by Elizabeth Turnbull
Following a rise in domestic violence rates during the course of the pandemic, Sen. Manka Dhingra and others spoke at a town hall Wednesday, Nov. 3, highlighting new state legislation which is making it easier for survivors to seek protections from their abusers.
“We wanted to make sure that we were addressing long-standing issues that were highlighted by the pandemic,” Dingra said. “… We have a continued responsibility to help survivors reclaim their lives and move forward in a positive way.”
Dingra noted an increase in the rates of domestic violence in 2020. According to one survey, rates of domestic violence related homicides nearly doubled in King County in 2020, when compared to the two years prior. And incidents of domestic violence increased roughly 8% nationwide. On top of an increase in incidents, Dingra said that existing issues associated with acquiring protection orders against abusers have made it difficult for survivors to seek help at a time of intense need.
Washington State has a uniquely complex system of civil protection orders, which are meant to protect a victim from a person who is being abusive or harmful in other ways. For example, there are six different types of civil protection orders, which respond to different types of abuse ranging from domestic violence to harassment.
Passed in May of this year and sponsored by Rep. Roger Goodman, Rep. My-Linh Thai, and others, Washington House Bill 1320 was made to simplify the statutes in order to make protective orders easier for survivors to understand and receive. To do this, the bill puts the six different orders into a single chapter of the Revised Code of Washington.
“We wanted to make sure that we were eliminating conflicts, gaps, and unnecessary differences among the existing laws,” Dingra said.”… The goal of this legislation was really to make sure that we were minimizing complexity.”
Issues like navigating a lack of childcare, conflicts with work, and other interferences to completing a protection order request are also being noticed by lawmakers and by the State Legislature. In order to make the process more accessible in general, the recent bill also advocates for the ability to file petitions online, instead of exclusively in person at a courthouse .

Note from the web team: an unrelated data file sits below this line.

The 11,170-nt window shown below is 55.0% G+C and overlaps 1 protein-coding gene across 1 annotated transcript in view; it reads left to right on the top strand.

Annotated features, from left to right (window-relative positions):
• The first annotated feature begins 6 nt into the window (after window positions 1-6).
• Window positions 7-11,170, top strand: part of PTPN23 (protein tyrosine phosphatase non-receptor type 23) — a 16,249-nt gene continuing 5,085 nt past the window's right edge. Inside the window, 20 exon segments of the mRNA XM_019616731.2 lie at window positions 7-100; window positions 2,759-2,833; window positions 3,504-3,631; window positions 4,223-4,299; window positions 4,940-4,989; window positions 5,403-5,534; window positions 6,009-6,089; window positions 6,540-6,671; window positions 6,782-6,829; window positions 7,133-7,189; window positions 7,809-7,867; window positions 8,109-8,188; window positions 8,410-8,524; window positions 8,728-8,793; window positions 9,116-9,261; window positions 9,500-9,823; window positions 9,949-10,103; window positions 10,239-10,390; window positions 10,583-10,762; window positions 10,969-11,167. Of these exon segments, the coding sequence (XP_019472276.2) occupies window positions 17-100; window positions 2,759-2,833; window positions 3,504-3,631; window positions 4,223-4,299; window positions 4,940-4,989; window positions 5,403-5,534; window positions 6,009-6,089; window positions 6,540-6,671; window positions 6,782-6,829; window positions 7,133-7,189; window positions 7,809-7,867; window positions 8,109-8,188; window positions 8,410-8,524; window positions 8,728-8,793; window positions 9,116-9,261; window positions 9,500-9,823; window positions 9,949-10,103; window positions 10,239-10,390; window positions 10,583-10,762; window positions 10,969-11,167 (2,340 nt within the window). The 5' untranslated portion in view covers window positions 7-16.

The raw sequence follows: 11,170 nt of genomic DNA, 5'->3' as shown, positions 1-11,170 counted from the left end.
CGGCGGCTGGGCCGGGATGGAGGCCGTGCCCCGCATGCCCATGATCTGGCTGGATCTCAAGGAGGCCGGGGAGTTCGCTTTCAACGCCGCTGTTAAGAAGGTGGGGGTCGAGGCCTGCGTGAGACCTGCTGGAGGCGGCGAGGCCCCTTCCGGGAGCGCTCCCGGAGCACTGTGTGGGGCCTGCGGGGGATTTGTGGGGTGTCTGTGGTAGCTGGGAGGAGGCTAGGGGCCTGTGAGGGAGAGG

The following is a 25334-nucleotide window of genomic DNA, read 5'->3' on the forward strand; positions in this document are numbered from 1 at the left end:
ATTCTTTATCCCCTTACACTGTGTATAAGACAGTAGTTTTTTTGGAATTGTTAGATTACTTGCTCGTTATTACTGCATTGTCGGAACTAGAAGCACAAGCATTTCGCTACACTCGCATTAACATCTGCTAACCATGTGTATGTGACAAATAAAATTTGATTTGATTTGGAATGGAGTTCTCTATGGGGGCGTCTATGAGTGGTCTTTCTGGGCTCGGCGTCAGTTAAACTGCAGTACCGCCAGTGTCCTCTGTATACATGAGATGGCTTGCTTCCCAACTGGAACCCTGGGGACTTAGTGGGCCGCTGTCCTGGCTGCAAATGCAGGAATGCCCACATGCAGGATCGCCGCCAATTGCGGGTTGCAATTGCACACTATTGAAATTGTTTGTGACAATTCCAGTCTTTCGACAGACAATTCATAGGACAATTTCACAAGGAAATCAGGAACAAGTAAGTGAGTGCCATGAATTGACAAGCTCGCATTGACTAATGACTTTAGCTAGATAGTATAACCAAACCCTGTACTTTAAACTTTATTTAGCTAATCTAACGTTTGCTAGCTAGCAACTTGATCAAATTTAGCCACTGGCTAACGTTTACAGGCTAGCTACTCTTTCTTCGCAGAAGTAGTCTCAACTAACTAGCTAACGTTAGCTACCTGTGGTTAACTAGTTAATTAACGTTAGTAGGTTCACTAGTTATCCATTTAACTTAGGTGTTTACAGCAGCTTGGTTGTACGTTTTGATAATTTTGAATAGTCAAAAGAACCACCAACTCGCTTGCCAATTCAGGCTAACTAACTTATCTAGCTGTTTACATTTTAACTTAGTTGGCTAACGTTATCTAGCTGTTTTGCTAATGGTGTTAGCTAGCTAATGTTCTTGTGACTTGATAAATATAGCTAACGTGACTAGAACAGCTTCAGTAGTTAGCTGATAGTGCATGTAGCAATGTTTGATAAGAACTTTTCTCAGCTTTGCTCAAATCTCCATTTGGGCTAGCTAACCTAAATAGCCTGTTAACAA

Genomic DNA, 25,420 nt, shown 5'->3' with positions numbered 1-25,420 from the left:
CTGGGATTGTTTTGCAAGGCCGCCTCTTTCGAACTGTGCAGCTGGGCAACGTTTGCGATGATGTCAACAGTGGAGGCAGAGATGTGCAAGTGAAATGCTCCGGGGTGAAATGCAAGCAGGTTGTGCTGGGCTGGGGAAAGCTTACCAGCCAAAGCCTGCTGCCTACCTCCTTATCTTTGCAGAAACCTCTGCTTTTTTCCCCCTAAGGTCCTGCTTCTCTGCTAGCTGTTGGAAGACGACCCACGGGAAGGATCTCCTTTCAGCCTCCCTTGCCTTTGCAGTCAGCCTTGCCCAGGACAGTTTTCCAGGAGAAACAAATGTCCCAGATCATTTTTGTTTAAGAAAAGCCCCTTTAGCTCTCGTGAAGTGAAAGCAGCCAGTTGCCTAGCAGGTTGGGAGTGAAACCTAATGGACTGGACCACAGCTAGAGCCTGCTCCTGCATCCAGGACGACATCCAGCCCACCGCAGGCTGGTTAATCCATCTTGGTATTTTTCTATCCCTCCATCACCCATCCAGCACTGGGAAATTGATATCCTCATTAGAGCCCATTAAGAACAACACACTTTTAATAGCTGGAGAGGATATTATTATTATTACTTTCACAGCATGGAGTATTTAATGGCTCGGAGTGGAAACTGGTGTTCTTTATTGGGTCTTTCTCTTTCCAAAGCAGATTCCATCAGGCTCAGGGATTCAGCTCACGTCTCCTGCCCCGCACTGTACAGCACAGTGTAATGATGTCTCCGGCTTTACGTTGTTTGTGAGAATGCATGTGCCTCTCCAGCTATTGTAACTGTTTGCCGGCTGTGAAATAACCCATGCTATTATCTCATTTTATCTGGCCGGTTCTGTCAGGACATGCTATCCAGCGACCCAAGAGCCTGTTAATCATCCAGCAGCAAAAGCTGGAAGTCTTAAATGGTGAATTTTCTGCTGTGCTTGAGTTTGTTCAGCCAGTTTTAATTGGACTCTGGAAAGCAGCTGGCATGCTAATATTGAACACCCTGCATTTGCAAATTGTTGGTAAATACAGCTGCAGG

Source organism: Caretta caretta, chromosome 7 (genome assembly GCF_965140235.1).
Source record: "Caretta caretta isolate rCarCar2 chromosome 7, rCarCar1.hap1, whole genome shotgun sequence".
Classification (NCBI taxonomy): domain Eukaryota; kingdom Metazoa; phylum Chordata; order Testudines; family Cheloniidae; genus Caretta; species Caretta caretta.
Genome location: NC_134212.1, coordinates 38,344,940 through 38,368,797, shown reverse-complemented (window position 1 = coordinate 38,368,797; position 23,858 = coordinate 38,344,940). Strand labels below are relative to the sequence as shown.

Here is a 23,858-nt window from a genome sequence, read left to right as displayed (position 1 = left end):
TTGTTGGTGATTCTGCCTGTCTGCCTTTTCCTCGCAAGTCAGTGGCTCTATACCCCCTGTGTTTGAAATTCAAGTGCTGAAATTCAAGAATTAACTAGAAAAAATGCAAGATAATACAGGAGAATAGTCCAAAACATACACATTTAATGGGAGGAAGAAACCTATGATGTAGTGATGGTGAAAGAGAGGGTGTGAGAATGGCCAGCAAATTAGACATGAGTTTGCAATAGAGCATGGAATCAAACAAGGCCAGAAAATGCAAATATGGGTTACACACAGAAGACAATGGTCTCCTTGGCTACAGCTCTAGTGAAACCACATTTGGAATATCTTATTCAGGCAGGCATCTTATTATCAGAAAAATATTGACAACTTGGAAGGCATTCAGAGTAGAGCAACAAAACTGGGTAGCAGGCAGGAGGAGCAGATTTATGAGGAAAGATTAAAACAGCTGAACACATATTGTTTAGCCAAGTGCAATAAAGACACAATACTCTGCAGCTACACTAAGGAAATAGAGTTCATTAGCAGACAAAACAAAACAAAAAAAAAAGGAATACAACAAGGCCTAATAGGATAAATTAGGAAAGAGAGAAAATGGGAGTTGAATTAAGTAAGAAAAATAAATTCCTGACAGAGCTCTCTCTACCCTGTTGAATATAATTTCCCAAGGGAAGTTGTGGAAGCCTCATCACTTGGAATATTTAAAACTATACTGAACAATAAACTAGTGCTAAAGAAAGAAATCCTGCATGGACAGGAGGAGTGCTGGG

“The silver lining of the pandemic is that it gave us the opportunity to try new things,” said Sandra Shanahan, program manager at the King County Prosecuting Attorney’s Office Regional Domestic Violence Firearms Enforcement Unit, who also spoke at the town hall. “When we reflected on … [issues like] remote appearance and electronic service … it gave us the opportunity to look … whole cloth at all of the barriers overtime that have impacted survivors.”
Working to address language barriers and abuse of the system by perpetrators are just some of the issues that still need to be fully addressed in order to protect survivors, but those working in the field are hopeful at the changes that have already come.
“There’s more work to be done,” Shanahan said. “But we’re absolutely on the right track to better support survivors.”
Individuals experiencing domestic violence can call the National Domestic Violence Hotline at 1-800-799-SAFE and can find a list of resources in Washington State here.
Elizabeth Turnbull is a journalist with reporting experience in the U.S. and the Middle East. She has a passion for covering human-centric issues and doing so consistently.
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